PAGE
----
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Deep Canyons and Giant Landslides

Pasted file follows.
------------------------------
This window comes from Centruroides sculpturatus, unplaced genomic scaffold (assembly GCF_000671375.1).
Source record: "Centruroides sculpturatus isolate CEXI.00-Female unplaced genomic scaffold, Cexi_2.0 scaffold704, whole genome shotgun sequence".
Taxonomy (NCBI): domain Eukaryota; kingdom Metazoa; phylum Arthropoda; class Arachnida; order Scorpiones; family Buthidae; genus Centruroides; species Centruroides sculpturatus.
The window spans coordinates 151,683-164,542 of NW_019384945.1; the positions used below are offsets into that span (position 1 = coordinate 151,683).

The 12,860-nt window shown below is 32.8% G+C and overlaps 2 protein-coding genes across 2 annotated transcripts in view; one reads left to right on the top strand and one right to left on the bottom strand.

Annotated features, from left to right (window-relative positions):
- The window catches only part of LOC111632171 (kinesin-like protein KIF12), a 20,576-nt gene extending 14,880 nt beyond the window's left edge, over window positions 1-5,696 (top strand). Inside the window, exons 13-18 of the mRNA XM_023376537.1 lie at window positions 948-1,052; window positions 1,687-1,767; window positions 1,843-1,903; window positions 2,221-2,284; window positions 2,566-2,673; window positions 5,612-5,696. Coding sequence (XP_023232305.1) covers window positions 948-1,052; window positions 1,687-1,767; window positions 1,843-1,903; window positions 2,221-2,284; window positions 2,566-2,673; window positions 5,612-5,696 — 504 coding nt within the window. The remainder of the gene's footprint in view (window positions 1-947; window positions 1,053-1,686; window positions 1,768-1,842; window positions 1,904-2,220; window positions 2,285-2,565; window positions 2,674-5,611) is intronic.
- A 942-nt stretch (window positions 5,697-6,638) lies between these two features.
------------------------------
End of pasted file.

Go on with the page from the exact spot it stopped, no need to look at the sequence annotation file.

The Noctis Labyrinthus region (Latin for “labyrinth of night”) is located between the western edge of Valles Marineris and the Tharsis upland. It has a length of 1190 km and is characterized by a system of deep and steep-walled valleys formed by faulting. Many of the valleys show the classical appearance of so-called graben. A graben is a part of the crust that has subsided in relation to the blocks on either side. The faults typically dip toward the center of the graben from both sides. The fractures are witnesses of extensional tectonics. The intense volcanism in the Tharsis region was associated with an up-arching of large areas. This process resulted in tectonic stress, causing the crust to thin out and lead to the graben formation. Large plateaus representing the original surface level dominate the region. The intersecting canyons and valleys are up to 30 kilometers wide and up to six kilometers deep. There is no comparable landscape on Earth, nor on any other planet or moon in the Solar System. In many places, gigantic landslides can be found, covering the steep valley slopes and the valley floors. In other places, large linear structures can be found on the valley slopes. These structures are wind-blown sand deposits, accumulating to large dune fields. The alignment of the dune crests indicates that in some areas the sand was transported downslope, while in other places, the dune sand has been blown uphill.